Aslan has meant something grand to Christians of every variety, but I think that those of certain doctrinal persuasions ought to love him (or what he represents) even better than most. To any Christian, the Aslan of the twenty-first century is not as great, as glorious, as lovely and beloved as the Aslan of the books was meant to be. To those in the Reformers’ tradition, he is simply not Aslan. He is a more familiar, more benign Great Lion than he of whom it was said, “If there’s anyone who can appear before Aslan without their knees knocking, they’re either braver than most or else just silly.” This is the Aslan who “will do what I can to save your brother, but I need you to consider what I ask of you.” He is, in the rather shocking language of the movie, “the top geezer,” and no more5.

However… if you can get past all this (the attitudes, the mysticism and the poor theology), and if you can forget that there ever was another Narnia for comparison, and if you like movies about squabbling children, talking animals and epic battles, you might be able to enjoy a few parts of The Lion, the Witch and the Wardrobe. I might, depending on the age range of the prospective audience, and depending on the viewers’ ability to look at creative, well-executed films without being drawn into them, allow that the new Narnia could be used as a tool, to demonstrate how a group of apparent infidels can use syncretism to corrupt a Christian parable6—and perhaps the Christian, too. It would not be safe to leave children (or inattentive adults, either, for that matter) to watch this movie on their own, and there is no reason to do so. I must continue with my earlier compliments to the filmmakers, and admit gladly that because of some careful work on their part, The Lion, the Witch and the Wardrobe is probably not going to be too violent for even a ten year old, though more sensitive children may prefer to wait another few years. If it is of interest to anyone, there was enough careful work of a different kind to render me completely indifferent to the movie’s other charms.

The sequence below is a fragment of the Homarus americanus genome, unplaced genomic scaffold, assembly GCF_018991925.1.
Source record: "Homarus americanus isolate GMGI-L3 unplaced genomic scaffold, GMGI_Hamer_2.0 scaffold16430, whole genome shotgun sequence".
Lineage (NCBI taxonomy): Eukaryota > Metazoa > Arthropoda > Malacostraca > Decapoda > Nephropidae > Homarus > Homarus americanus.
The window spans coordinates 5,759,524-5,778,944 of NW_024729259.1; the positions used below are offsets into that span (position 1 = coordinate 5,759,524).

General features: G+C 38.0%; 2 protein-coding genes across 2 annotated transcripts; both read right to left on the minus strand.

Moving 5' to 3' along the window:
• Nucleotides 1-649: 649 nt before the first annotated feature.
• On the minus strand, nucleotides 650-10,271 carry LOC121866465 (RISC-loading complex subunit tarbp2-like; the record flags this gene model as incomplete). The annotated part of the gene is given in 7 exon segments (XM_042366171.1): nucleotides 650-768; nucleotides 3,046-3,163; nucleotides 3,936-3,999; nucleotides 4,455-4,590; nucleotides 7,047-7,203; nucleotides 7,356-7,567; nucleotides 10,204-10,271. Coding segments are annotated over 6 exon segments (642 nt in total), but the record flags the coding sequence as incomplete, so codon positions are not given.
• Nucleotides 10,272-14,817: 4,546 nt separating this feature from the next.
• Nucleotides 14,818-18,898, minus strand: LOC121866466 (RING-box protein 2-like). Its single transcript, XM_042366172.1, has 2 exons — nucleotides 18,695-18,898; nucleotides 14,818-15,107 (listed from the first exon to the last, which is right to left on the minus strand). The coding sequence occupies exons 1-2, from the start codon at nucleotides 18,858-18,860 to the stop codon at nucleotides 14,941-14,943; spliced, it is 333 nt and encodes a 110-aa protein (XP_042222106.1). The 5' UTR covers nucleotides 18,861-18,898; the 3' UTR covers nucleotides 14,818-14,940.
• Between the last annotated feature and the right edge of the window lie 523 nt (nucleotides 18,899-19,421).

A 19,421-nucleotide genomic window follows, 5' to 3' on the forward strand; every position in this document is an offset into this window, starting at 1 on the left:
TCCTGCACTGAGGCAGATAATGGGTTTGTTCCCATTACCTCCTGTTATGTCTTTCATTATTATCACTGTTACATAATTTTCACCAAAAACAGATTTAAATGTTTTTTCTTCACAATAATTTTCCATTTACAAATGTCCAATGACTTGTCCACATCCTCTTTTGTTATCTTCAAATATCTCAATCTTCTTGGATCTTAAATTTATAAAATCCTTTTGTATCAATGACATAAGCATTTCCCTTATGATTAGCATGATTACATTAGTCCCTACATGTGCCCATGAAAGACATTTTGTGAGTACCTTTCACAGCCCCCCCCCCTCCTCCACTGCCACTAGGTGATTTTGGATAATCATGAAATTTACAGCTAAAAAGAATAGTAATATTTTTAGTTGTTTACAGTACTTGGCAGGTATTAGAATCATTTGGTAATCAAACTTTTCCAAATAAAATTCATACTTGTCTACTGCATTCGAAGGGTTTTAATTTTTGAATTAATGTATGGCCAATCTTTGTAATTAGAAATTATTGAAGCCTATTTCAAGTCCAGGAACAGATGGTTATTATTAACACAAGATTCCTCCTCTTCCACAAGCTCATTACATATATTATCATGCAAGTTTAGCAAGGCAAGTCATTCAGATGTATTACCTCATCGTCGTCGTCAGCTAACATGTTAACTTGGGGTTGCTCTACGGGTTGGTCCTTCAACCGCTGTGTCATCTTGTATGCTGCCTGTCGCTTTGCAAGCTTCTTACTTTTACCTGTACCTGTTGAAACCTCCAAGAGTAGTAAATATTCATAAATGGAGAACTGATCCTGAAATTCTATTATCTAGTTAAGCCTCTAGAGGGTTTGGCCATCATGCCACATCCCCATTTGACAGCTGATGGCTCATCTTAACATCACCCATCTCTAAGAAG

1 Tilda Swinton, for example: “In fact, if anything - and I cannot believe I am going to say this - I think it [Narnia] is almost anti-religious. What I mean by that is that it's about children learning to draw not on any kind of dogma or doctrine but on their own resources, outside of the box. Outside their family, outside parental guidance, outside anything. The thing about Narnia is that it takes you to the heart of yourself, your own conscience and your own experience, and so I think it [Narnia] is so much wider than any religion could be, actually.” “The Witch is a force of evil and Aslan is a force of good and they are absolutely in balance one with the other. I am Narnia, in a way.”
Director Andrew Adamson consistently declines to give any information on his personal religious affiliation, stating that religion is very personal. (see Matthew 10:32-33)

2 Isaiah 53:7

3 Emphasis added in all quotes.

4 As was pointed out to me, the original Narnia gives no parallel for God the Holy Spirit, so we cannot blame the film version for leaving out a member of the Trinity. We can blame it for corrupting two of them, however.

5 Gee'zer\, n. A queer old fellow; an old chap; an old woman. [Contemptuous, Slang or Dial.]

6 There are those who would use the original Narnia to teach a similar lesson, and their concerns about New Age influences, etc. are worth examining, though at some points they are clearly misinformed, and at others ridiculously fallacious. Their observation about the Witch’s supposed descent from “Lilith”, Adam’s mythological “first” wife, is very interesting, or should be, to a Christian.